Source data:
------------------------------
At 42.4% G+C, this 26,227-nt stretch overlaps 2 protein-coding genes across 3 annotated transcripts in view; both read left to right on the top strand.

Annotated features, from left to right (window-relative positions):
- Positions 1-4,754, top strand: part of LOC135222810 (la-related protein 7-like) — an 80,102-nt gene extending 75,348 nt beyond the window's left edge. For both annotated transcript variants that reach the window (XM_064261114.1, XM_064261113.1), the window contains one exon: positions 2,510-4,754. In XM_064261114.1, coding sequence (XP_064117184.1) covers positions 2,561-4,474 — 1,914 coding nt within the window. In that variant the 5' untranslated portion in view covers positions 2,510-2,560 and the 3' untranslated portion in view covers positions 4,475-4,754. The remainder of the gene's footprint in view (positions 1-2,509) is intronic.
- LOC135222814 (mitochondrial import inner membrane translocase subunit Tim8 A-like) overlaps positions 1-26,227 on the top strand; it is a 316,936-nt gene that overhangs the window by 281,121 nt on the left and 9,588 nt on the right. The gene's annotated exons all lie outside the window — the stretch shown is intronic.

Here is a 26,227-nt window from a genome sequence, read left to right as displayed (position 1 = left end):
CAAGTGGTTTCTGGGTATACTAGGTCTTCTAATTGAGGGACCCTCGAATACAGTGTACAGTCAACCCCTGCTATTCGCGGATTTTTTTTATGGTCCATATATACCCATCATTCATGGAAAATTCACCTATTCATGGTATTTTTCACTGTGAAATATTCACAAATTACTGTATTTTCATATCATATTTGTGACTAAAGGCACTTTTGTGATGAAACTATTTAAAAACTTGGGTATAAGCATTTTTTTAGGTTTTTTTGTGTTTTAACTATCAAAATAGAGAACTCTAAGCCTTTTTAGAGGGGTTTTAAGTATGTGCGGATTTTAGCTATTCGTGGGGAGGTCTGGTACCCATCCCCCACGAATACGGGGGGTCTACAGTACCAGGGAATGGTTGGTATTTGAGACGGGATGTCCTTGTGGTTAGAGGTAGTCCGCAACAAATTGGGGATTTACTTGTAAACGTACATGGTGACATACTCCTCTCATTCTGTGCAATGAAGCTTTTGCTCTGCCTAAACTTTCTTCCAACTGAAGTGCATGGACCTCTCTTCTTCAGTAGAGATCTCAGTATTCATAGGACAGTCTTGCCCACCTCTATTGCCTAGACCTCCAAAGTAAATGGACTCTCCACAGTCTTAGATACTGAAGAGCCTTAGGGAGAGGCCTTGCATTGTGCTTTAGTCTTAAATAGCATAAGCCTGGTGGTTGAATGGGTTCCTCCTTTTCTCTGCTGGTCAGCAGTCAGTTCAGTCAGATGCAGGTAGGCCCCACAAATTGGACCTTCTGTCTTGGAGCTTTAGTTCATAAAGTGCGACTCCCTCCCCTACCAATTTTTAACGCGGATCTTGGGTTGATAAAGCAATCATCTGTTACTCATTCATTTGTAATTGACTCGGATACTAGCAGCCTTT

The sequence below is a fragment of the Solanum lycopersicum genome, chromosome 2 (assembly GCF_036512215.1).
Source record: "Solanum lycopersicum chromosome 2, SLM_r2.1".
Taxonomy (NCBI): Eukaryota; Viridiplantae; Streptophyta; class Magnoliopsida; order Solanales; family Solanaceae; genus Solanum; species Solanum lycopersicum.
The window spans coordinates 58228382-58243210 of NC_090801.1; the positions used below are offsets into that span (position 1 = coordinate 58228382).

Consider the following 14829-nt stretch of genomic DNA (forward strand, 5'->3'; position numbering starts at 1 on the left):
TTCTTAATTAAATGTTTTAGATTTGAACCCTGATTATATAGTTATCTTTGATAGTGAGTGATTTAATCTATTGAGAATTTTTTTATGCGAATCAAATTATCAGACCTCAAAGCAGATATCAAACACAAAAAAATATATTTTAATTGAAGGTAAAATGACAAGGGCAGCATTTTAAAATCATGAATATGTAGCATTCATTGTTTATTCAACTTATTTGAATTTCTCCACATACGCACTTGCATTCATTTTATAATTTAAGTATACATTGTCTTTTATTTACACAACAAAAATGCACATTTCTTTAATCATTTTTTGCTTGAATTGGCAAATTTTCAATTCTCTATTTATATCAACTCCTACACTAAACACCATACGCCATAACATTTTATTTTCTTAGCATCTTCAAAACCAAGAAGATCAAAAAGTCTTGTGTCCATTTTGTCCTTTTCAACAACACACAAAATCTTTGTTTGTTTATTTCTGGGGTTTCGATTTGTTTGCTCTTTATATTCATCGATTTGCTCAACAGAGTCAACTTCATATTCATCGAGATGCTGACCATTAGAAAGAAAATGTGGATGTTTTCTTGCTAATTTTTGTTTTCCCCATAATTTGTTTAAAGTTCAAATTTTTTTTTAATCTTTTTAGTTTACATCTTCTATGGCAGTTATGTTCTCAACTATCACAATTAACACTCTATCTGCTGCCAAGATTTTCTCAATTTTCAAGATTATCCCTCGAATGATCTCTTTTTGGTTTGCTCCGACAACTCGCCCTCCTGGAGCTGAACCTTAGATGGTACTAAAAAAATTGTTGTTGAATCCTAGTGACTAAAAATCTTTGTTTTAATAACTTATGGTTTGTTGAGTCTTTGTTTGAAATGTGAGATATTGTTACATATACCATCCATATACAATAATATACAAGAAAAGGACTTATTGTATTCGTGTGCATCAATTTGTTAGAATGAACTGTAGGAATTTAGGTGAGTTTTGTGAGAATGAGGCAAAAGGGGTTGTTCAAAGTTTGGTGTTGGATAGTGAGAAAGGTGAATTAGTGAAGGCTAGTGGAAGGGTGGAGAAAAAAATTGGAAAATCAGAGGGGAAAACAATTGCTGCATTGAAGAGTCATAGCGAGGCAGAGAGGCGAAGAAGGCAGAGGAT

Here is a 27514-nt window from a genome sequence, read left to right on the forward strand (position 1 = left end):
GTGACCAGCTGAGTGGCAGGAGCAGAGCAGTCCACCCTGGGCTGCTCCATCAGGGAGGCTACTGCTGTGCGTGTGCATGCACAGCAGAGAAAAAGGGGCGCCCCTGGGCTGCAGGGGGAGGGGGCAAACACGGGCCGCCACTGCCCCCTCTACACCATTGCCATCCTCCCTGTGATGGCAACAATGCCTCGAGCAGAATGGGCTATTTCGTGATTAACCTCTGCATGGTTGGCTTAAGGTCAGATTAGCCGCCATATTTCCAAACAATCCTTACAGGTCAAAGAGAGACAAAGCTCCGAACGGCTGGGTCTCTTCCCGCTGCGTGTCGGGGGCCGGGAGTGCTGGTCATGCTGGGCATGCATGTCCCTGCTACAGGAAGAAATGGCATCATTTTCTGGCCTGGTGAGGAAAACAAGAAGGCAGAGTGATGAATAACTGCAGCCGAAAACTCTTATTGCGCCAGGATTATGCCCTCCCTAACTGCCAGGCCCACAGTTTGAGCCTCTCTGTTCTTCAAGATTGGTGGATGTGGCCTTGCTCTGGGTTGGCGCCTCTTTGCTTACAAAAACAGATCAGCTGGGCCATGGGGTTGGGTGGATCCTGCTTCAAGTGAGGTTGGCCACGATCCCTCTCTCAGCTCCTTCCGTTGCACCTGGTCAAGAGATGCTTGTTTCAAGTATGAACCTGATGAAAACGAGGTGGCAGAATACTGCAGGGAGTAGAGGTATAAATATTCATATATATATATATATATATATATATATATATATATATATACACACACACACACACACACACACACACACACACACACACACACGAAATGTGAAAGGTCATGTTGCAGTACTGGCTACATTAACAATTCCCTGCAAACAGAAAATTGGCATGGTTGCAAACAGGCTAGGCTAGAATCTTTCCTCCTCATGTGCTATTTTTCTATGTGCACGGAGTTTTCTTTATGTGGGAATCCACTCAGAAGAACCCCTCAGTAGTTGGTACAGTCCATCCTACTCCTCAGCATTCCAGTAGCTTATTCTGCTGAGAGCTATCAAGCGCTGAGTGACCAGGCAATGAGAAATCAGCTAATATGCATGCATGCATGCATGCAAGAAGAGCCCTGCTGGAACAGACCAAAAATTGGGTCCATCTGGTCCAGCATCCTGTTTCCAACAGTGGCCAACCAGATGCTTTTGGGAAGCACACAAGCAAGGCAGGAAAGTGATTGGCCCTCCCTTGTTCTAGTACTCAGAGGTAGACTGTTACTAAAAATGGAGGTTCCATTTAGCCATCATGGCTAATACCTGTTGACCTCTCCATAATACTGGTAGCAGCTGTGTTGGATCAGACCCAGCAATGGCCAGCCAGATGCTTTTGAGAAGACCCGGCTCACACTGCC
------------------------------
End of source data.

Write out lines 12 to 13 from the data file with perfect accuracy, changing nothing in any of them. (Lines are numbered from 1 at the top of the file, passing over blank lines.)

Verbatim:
TTCTTAATTAAATGTTTTAGATTTGAACCCTGATTATATAGTTATCTTTGATAGTGAGTGATTTAATCTATTGAGAATTTTTTTATGCGAATCAAATTATCAGACCTCAAAGCAGATATCAAACACAAAAAAATATATTTTAATTGAAGGTAAAATGACAAGGGCAGCATTTTAAAATCATGAATATGTAGCATTCATTGTTTATTCAACTTATTTGAATTTCTCCACATACGCACTTGCATTCATTTTATAATTTAAGTATACATTGTCTTTTATTTACACAACAAAAATGCACATTTCTTTAATCATTTTTTGCTTGAATTGGCAAATTTTCAATTCTCTATTTATATCAACTCCTACACTAAACACCATACGCCATAACATTTTATTTTCTTAGCATCTTCAAAACCAAGAAGATCAAAAAGTCTTGTGTCCATTTTGTCCTTTTCAACAACACACAAAATCTTTGTTTGTTTATTTCTGGGGTTTCGATTTGTTTGCTCTTTATATTCATCGATTTGCTCAACAGAGTCAACTTCATATTCATCGAGATGCTGACCATTAGAAAGAAAATGTGGATGTTTTCTTGCTAATTTTTGTTTTCCCCATAATTTGTTTAAAGTTCAAATTTTTTTTTAATCTTTTTAGTTTACATCTTCTATGGCAGTTATGTTCTCAACTATCACAATTAACACTCTATCTGCTGCCAAGATTTTCTCAATTTTCAAGATTATCCCTCGAATGATCTCTTTTTGGTTTGCTCCGACAACTCGCCCTCCTGGAGCTGAACCTTAGATGGTACTAAAAAAATTGTTGTTGAATCCTAGTGACTAAAAATCTTTGTTTTAATAACTTATGGTTTGTTGAGTCTTTGTTTGAAATGTGAGATATTGTTACATATACCATCCATATACAATAATATACAAGAAAAGGACTTATTGTATTCGTGTGCATCAATTTGTTAGAATGAACTGTAGGAATTTAGGTGAGTTTTGTGAGAATGAGGCAAAAGGGGTTGTTCAAAGTTTGGTGTTGGATAGTGAGAAAGGTGAATTAGTGAAGGCTAGTGGAAGGGTGGAGAAAAAAATTGGAAAATCAGAGGGGAAAACAATTGCTGCATTGAAGAGTCATAGCGAGGCAGAGAGGCGAAGAAGGCAGAGGAT

Here is a 27514-nt window from a genome sequence, read left to right on the forward strand (position 1 = left end):